If you’re finding it hard to take your annual leave, you’re not alone. One survey found that more than half of British workers don’t take all their annual leave. But taking time off is really important for your health and wellbeing. And smart employers know that workers who take holidays are more productive and perform better while at work.
Why should you take annual leave?
Everyone needs time to rest, relax and recharge their batteries. However much you enjoy your job, it’s good for you to get away and have a change of scenery from time to time. Having a good work/life balance helps you avoid work-related stress and burnout. And making time for the people you love is very important for good mental health.
Giving workers paid annual leave is not really a perk – it’s a wellbeing health and safety measure. It’s there to make sure that you have a reasonable amount of time to rest and relax during the working year. You’re legally entitled to 5.6 weeks of paid annual leave each year (which may include bank holidays).
Nearly 10 million working days are lost to stress-related illness in Great Britain each year. So taking annual leave is important for you, it’s important for your employer, and it’s important for the economy.
Why don’t people take leave?
There are lots of reasons for finding it hard to take leave. You may feel guilty giving extra work to your colleagues, or you may worry that your work won’t be covered while you’re away. You might feel that having a pile of work to come back to isn’t worth the time away.
And in difficult economic times such as these, you may feel that you need to show extra commitment by being at work all the time. Or perhaps fear that taking time off might affect a promotion or your job prospects.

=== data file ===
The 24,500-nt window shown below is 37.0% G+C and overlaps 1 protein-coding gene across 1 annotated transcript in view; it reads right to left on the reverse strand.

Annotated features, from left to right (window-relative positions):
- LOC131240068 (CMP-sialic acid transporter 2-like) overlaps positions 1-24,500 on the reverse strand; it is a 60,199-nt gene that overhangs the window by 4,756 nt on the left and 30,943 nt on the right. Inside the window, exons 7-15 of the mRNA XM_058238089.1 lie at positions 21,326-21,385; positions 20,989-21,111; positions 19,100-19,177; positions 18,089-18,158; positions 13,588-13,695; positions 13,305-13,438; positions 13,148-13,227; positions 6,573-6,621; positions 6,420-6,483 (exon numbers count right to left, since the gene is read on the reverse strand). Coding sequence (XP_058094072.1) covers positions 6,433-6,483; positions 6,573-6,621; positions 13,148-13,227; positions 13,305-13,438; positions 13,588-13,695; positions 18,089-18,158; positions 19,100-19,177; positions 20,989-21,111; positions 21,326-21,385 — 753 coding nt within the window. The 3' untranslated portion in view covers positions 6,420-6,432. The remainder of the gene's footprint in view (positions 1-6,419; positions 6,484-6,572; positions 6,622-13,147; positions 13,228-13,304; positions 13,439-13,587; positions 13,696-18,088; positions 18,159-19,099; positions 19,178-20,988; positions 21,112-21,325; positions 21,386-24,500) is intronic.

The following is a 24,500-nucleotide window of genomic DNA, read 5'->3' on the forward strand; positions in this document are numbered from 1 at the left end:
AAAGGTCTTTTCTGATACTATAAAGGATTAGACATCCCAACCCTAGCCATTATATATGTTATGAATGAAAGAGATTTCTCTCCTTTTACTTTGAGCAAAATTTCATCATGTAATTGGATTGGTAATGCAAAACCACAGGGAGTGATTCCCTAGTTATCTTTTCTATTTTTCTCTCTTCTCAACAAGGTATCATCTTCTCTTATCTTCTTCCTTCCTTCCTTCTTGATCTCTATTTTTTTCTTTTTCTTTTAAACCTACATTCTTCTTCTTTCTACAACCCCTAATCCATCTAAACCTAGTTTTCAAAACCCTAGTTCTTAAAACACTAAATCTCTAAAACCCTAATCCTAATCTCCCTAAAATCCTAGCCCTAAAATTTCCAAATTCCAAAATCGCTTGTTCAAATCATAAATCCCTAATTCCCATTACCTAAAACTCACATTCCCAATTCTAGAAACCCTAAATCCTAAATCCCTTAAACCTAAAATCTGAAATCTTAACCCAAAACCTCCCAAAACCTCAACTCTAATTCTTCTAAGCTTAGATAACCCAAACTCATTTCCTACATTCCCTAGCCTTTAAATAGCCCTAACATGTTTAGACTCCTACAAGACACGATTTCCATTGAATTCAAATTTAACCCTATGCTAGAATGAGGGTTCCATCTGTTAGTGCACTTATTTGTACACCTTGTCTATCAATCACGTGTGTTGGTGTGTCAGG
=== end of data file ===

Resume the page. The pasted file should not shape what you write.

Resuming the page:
You may even feel that the whole process of preparing to take leave and then returning to work afterwards just adds to your stress!
Tips for taking your leave
So how can you make it easier to take leave, and easier to return to work afterwards? These tips might help.
- Plan your annual leave in advance – book a holiday, or make plans with family or friends. This will help make sure you actually take time off.
- If you have very busy periods, or a project coming to an end at a particular time, try to plan your annual leave around these. That way you’ll be less tempted to abandon your break because of pressure of work.
- Talk to the people taking on your work while you’re away. Make sure they know what work needs covering so that you don’t return to a huge inbox.
- Let the people you usually deal with know when you’ll be away. Hopefully they’ll then know to contact someone else or wait until you’re back to send emails.
- Try not to check work emails or take phone calls while you’re away. If you absolutely must, plan short periods to look at work issues, then put them away. Don’t keep checking, as this will make it hard to stop thinking about work.
Above all, don’t think of annual leave as an optional extra. Everyone’s entitled to take it, and it’s important for your own health and wellbeing that you do.
Enjoy your holiday!
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